If your boss still has unreasonable expectations of you, you may wish to take a coworker or two along with you to a second meeting (according to the biblical model in Matthew 18), or you may wish to discuss your problem with the appropriate person in your personnel department. If even then he remains unreasonable about what he thinks you can accomplish, you may need to begin looking for other job opportunities within your company or outside.
You may need to go to night school and get some further training to open up other opportunities. You may need to chase down hundreds of employment ads and send out stacks of resumes. (Consult the book How to Get a Job by James Bramlett for information on job searches.) You may wish to start your own business. You may wish to start an emergency fund to survive between quitting your present job and starting a new one.
Whatever you do, remember that your job overload is your responsibility and your problem. If your job is driving you crazy, you need to do something about it. Own the problem. Stop being a victim of an abusive situation and start setting some limits.
Learn to know your limits and enforce them, as Laurie did. Say to your team or your boss, “If I am going to do A today, I will not be able to do B until Wednesday. Is that okay or do we need to rethink which one I need to be working on?”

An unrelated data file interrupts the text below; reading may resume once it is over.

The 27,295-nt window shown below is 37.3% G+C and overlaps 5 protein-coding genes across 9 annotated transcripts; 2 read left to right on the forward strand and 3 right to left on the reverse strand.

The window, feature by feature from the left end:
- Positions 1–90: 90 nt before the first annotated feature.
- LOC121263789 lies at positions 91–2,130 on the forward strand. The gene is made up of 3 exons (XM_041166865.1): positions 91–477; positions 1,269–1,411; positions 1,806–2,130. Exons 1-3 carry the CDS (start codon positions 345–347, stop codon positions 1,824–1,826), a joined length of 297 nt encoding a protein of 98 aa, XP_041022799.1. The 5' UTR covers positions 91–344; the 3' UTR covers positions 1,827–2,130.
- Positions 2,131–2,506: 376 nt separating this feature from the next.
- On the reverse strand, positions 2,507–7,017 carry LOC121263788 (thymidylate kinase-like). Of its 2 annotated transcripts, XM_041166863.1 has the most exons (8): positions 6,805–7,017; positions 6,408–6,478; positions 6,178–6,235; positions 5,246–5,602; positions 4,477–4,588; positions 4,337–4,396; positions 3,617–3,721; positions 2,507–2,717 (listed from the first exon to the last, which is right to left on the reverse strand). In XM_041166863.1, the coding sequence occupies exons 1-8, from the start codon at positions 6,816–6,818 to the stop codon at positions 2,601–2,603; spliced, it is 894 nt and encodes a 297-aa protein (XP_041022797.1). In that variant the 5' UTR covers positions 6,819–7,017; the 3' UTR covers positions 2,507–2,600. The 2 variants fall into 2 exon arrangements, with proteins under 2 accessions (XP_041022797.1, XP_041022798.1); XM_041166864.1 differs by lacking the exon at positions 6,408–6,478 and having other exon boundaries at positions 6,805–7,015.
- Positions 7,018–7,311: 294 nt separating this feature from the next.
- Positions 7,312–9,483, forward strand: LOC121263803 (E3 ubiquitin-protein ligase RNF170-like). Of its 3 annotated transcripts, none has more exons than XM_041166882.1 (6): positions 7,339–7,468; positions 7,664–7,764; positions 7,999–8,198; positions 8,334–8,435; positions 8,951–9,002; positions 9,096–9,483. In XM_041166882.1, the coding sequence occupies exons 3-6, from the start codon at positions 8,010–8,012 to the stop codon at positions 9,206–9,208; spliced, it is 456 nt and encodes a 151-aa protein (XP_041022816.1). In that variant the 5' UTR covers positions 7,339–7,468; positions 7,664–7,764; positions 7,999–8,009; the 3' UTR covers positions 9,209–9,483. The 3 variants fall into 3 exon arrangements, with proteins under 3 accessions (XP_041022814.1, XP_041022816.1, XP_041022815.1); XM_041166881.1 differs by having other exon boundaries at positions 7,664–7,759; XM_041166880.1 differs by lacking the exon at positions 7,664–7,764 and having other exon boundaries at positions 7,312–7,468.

Effective workers do two things: they strive to do excellent work, and they spend their time on the most important things. Many people do excellent work but allow themselves to get sidetracked by unimportant things; they may do unimportant things very well! They feel like they are doing a great job, but their boss is upset because essential goals are not being met. Then they feel unappreciated and resentful because they have put out so much effort. They were working hard, but they weren’t placing boundaries on what they allowed to take up their time, and the really important things did not get their attention.
Say no to the unimportant, and say no to the inclination to do less than your best.
If you are doing your best work on the most important things, you will reach your goals.